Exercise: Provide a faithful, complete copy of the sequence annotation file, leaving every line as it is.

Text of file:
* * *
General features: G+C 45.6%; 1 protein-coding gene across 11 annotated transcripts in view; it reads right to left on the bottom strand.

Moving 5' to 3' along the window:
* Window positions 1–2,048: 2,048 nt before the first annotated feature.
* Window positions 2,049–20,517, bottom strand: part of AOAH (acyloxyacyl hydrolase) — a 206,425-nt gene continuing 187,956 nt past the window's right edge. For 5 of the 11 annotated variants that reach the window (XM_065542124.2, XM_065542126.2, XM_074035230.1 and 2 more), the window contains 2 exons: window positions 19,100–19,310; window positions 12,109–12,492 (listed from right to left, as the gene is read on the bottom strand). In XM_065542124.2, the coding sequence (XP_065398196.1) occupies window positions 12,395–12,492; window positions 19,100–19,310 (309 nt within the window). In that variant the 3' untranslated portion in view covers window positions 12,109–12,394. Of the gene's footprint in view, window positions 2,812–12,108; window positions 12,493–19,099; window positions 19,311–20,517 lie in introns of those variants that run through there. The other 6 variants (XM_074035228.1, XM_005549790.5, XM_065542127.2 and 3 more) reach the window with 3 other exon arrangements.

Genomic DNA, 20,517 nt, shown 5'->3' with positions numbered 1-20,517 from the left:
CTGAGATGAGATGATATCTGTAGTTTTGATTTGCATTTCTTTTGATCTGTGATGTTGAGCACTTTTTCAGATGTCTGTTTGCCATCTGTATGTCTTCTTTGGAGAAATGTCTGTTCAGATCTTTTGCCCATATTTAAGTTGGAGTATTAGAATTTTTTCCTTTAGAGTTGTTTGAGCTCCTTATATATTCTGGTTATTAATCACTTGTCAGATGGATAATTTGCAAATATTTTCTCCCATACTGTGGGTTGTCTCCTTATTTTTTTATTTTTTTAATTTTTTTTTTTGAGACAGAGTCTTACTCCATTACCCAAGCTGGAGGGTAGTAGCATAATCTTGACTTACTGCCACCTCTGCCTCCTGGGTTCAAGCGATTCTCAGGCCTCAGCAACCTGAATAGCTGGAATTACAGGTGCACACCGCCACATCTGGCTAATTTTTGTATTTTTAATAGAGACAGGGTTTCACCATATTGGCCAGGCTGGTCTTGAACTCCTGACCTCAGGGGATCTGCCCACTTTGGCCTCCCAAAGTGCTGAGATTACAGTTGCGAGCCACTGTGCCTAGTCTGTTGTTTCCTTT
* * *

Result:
General features: G+C 45.6%; 1 protein-coding gene across 11 annotated transcripts in view; it reads right to left on the bottom strand.

Moving 5' to 3' along the window:
* Window positions 1–2,048: 2,048 nt before the first annotated feature.
* Window positions 2,049–20,517, bottom strand: part of AOAH (acyloxyacyl hydrolase) — a 206,425-nt gene continuing 187,956 nt past the window's right edge. For 5 of the 11 annotated variants that reach the window (XM_065542124.2, XM_065542126.2, XM_074035230.1 and 2 more), the window contains 2 exons: window positions 19,100–19,310; window positions 12,109–12,492 (listed from right to left, as the gene is read on the bottom strand). In XM_065542124.2, the coding sequence (XP_065398196.1) occupies window positions 12,395–12,492; window positions 19,100–19,310 (309 nt within the window). In that variant the 3' untranslated portion in view covers window positions 12,109–12,394. Of the gene's footprint in view, window positions 2,812–12,108; window positions 12,493–19,099; window positions 19,311–20,517 lie in introns of those variants that run through there. The other 6 variants (XM_074035228.1, XM_005549790.5, XM_065542127.2 and 3 more) reach the window with 3 other exon arrangements.

Genomic DNA, 20,517 nt, shown 5'->3' with positions numbered 1-20,517 from the left:
CTGAGATGAGATGATATCTGTAGTTTTGATTTGCATTTCTTTTGATCTGTGATGTTGAGCACTTTTTCAGATGTCTGTTTGCCATCTGTATGTCTTCTTTGGAGAAATGTCTGTTCAGATCTTTTGCCCATATTTAAGTTGGAGTATTAGAATTTTTTCCTTTAGAGTTGTTTGAGCTCCTTATATATTCTGGTTATTAATCACTTGTCAGATGGATAATTTGCAAATATTTTCTCCCATACTGTGGGTTGTCTCCTTATTTTTTTATTTTTTTAATTTTTTTTTTTGAGACAGAGTCTTACTCCATTACCCAAGCTGGAGGGTAGTAGCATAATCTTGACTTACTGCCACCTCTGCCTCCTGGGTTCAAGCGATTCTCAGGCCTCAGCAACCTGAATAGCTGGAATTACAGGTGCACACCGCCACATCTGGCTAATTTTTGTATTTTTAATAGAGACAGGGTTTCACCATATTGGCCAGGCTGGTCTTGAACTCCTGACCTCAGGGGATCTGCCCACTTTGGCCTCCCAAAGTGCTGAGATTACAGTTGCGAGCCACTGTGCCTAGTCTGTTGTTTCCTTT